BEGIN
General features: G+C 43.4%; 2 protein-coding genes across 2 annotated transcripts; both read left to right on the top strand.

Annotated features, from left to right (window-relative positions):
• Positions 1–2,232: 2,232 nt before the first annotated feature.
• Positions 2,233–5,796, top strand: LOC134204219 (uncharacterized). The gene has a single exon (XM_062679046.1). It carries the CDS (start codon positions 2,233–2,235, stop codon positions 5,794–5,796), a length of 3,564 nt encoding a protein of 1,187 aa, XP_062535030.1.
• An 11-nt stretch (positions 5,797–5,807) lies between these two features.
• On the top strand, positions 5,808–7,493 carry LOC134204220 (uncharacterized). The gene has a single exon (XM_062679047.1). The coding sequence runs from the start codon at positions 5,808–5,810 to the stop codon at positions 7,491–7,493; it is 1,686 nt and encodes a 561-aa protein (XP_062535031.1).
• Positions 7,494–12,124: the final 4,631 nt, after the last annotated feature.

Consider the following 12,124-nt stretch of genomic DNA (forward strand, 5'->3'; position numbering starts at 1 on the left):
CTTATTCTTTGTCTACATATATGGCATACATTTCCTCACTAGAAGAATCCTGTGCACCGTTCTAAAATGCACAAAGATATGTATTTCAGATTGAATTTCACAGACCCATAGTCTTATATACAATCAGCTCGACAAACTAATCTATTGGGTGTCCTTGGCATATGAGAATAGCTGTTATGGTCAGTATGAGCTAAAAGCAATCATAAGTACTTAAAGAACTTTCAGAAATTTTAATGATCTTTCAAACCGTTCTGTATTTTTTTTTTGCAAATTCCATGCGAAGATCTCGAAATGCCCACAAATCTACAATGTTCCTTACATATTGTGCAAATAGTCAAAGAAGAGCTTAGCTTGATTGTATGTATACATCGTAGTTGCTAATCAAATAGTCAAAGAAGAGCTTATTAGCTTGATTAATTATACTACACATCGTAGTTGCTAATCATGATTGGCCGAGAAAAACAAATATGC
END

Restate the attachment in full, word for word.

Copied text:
General features: G+C 43.4%; 2 protein-coding genes across 2 annotated transcripts; both read left to right on the top strand.

Annotated features, from left to right (window-relative positions):
• Positions 1–2,232: 2,232 nt before the first annotated feature.
• Positions 2,233–5,796, top strand: LOC134204219 (uncharacterized). The gene has a single exon (XM_062679046.1). It carries the CDS (start codon positions 2,233–2,235, stop codon positions 5,794–5,796), a length of 3,564 nt encoding a protein of 1,187 aa, XP_062535030.1.
• An 11-nt stretch (positions 5,797–5,807) lies between these two features.
• On the top strand, positions 5,808–7,493 carry LOC134204220 (uncharacterized). The gene has a single exon (XM_062679047.1). The coding sequence runs from the start codon at positions 5,808–5,810 to the stop codon at positions 7,491–7,493; it is 1,686 nt and encodes a 561-aa protein (XP_062535031.1).
• Positions 7,494–12,124: the final 4,631 nt, after the last annotated feature.

Consider the following 12,124-nt stretch of genomic DNA (forward strand, 5'->3'; position numbering starts at 1 on the left):
CTTATTCTTTGTCTACATATATGGCATACATTTCCTCACTAGAAGAATCCTGTGCACCGTTCTAAAATGCACAAAGATATGTATTTCAGATTGAATTTCACAGACCCATAGTCTTATATACAATCAGCTCGACAAACTAATCTATTGGGTGTCCTTGGCATATGAGAATAGCTGTTATGGTCAGTATGAGCTAAAAGCAATCATAAGTACTTAAAGAACTTTCAGAAATTTTAATGATCTTTCAAACCGTTCTGTATTTTTTTTTTGCAAATTCCATGCGAAGATCTCGAAATGCCCACAAATCTACAATGTTCCTTACATATTGTGCAAATAGTCAAAGAAGAGCTTAGCTTGATTGTATGTATACATCGTAGTTGCTAATCAAATAGTCAAAGAAGAGCTTATTAGCTTGATTAATTATACTACACATCGTAGTTGCTAATCATGATTGGCCGAGAAAAACAAATATGC